In the Soviet era, Baku played a vital role as an oil hub for the USSR. However, today, it is better known for its scientific and research endeavors. Its economy heavily relies on its harbor, as it hosts the International Maritime Trade Port of Baku, located in front of the Baku archipelago.
Baku experiences a semi-arid climate, with average temperatures of 26°C during summers and 4°C during winters.
The Baku Subway, also known as BakiMetropolitani in Azerbaijani, stands as a crucial rail transport system in the region and the first in an Islamic country. This rail network, inaugurated in 1967, comprises 25 stations spread over three lines, covering a total length of 36.63 kilometers.
Historically, the Russian firm Metrowagonmash supplied trains to the subway system. In 2005, it provided 43 trains, each with five wagons, although these were aging models. To modernize the fleet, these trains were replaced in 2014 with new 81-760/761 models developed in partnership with Metrowagonmash and French company Alstom.
In 2015, the Baku subway served 222 million passengers, averaging about 608.2 passengers daily. The system is managed by a public-private partnership, the Baku Metro Closed Joint-Stock Company.
Here are some key facts about the Baku Subway:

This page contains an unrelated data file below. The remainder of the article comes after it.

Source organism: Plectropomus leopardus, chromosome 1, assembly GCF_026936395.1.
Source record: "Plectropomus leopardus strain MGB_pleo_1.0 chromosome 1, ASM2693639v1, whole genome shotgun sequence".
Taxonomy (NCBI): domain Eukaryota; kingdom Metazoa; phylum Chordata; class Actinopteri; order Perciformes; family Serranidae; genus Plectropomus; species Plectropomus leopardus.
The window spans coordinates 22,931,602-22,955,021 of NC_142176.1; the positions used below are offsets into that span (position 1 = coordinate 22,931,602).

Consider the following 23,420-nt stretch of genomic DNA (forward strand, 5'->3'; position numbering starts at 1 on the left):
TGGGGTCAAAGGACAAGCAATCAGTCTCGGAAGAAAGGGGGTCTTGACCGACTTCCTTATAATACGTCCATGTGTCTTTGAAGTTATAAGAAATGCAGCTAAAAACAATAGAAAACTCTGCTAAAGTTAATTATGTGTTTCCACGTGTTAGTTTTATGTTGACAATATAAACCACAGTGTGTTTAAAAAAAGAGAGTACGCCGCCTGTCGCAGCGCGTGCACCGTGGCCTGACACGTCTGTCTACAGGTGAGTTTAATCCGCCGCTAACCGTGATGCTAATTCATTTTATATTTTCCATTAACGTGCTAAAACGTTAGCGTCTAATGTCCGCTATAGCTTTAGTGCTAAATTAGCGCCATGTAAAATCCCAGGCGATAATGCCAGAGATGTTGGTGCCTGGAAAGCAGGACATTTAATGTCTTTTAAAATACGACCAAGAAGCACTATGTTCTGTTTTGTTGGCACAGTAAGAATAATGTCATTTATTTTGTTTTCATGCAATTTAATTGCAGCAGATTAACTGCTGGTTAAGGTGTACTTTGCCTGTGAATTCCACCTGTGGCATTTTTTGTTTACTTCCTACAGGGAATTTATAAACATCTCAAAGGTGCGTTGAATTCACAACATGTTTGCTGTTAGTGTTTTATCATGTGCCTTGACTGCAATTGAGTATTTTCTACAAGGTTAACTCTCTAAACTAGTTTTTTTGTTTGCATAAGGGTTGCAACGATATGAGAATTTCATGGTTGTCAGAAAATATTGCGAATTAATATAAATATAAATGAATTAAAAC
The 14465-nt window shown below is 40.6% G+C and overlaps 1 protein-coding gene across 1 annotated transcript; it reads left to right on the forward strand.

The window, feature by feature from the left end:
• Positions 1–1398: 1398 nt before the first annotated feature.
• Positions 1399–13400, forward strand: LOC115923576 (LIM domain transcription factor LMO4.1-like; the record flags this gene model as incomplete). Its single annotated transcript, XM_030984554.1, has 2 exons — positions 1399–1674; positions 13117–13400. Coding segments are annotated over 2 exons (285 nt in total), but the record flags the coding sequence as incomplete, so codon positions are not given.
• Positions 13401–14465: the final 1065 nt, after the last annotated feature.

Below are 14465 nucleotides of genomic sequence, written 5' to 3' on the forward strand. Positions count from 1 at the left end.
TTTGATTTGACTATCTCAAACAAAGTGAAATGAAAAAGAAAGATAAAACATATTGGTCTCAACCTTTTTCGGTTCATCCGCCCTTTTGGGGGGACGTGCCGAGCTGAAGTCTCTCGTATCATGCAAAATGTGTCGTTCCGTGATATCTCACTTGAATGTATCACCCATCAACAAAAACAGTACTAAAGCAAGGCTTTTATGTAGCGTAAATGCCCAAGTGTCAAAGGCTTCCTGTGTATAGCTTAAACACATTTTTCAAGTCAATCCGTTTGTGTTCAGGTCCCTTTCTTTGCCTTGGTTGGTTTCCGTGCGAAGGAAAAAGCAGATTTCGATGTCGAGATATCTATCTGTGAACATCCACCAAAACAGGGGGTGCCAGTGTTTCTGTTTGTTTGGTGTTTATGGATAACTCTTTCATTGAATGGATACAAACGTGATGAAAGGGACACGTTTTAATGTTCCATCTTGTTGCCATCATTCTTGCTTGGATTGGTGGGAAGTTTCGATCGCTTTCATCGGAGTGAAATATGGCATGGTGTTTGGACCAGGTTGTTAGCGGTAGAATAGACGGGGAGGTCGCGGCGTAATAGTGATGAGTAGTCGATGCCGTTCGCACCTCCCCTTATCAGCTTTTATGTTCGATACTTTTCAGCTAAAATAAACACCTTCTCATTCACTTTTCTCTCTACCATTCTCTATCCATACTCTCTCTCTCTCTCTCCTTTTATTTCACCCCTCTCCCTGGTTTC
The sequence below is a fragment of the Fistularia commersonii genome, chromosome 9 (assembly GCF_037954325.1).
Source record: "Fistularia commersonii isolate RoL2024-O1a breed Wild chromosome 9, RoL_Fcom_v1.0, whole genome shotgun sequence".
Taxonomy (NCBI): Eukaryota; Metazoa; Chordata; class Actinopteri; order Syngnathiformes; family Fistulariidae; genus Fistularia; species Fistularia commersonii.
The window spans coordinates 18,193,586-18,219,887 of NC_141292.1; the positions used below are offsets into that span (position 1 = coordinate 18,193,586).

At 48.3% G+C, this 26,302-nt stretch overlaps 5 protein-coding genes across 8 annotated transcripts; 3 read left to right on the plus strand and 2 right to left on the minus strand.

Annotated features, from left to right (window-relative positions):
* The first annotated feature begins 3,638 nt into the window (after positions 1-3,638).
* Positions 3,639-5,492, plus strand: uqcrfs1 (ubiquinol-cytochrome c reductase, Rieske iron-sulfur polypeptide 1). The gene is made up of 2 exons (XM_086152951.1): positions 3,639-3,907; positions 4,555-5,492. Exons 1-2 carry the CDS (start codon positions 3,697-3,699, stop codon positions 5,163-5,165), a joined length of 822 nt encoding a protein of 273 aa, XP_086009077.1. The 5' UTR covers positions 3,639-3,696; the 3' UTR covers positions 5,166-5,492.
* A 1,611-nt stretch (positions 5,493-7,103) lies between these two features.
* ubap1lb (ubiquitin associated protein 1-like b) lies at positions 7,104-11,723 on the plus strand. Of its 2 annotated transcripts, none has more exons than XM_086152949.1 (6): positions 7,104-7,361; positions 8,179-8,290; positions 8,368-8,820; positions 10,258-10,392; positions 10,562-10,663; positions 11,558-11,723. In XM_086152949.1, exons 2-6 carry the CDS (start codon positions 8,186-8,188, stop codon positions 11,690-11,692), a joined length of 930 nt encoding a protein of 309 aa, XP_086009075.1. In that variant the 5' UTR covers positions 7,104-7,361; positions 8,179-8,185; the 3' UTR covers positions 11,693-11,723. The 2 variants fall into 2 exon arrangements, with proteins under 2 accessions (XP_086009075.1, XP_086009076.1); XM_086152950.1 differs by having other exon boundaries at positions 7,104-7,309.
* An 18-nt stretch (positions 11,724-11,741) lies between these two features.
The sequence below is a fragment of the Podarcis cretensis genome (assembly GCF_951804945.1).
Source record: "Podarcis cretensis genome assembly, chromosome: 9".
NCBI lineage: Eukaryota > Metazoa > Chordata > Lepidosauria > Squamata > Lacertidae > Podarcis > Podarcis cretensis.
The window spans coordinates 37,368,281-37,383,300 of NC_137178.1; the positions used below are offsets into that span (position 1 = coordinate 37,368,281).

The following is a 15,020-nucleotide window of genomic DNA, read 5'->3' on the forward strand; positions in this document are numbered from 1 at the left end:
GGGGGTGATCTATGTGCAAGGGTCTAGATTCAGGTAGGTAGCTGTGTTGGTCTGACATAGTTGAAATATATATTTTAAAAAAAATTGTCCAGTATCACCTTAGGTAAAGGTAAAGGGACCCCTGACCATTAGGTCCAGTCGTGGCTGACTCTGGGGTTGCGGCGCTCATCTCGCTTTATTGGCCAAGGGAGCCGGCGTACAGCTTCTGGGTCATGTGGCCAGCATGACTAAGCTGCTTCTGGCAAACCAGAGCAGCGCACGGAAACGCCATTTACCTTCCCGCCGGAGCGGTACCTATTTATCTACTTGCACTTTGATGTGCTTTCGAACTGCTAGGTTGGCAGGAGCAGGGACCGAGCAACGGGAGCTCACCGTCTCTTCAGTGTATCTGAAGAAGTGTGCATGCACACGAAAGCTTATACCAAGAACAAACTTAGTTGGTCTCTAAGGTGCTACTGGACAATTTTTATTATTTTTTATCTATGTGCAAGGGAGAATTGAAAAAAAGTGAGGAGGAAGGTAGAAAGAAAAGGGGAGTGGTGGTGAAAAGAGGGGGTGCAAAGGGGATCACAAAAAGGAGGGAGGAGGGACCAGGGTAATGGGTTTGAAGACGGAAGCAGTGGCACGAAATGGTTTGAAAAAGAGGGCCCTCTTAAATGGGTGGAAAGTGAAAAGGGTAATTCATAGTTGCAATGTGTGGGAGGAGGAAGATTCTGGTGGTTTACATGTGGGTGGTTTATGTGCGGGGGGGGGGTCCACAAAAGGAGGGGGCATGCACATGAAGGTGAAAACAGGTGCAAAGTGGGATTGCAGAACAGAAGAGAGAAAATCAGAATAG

- Official name: BakiMetropolitani
- Total length: 36.63 kilometers
- Track width: 1435 mm
- Number of lines: 3
- Number of stations: 25
- Official website: www.metro.gov.az
- Operator: Baku Metro Closed Joint-Stock Company
- Average daily passengers: Approximately 608,200
- Date of establishment: November 6, 1967
The Baku Subway holds substantial significance for the Caucasus region. With the advent of industrialization in the Soviet Union, significant urban growth ensued, leading to the establishment of several subway systems, including those in Moscow and Leningrad.
The genesis of the Baku Subway project dates back to the 1930s but was halted due to the outbreak of World War II. Construction resumed in 1953, only to be stopped again shortly after. The project was revived in 1960, leading to the development of the first 12.4 km stretch of the system. The inauguration of the first five stations on the Baku Subway’s red line took place on November 6, 1967.
The system has since continued to expand. The red line was finalized in three stages, alongside the construction of the green line near the river. Political instability due to Azerbaijan’s independence from the USSR and subsequent conflict with Armenia during the Nagorno-Karabakh War delayed further station inaugurations until the late 1990s and early 2000s. The construction of the green line’s northern section was eventually completed, and the purple line’s two stations were introduced in 2016.
Lines and Stations
The BakuMetropolitani encompasses three lines with 25 stations, spanning a considerable distance. Baku’s complex geology necessitated the exploration of various construction methods. Consequently, four stations are above ground, while the majority are situated underground. Of the underground stations, many are considerably deep, with a smaller number being less so. Eighteen stations are equipped with escalators, while only two feature an elevator.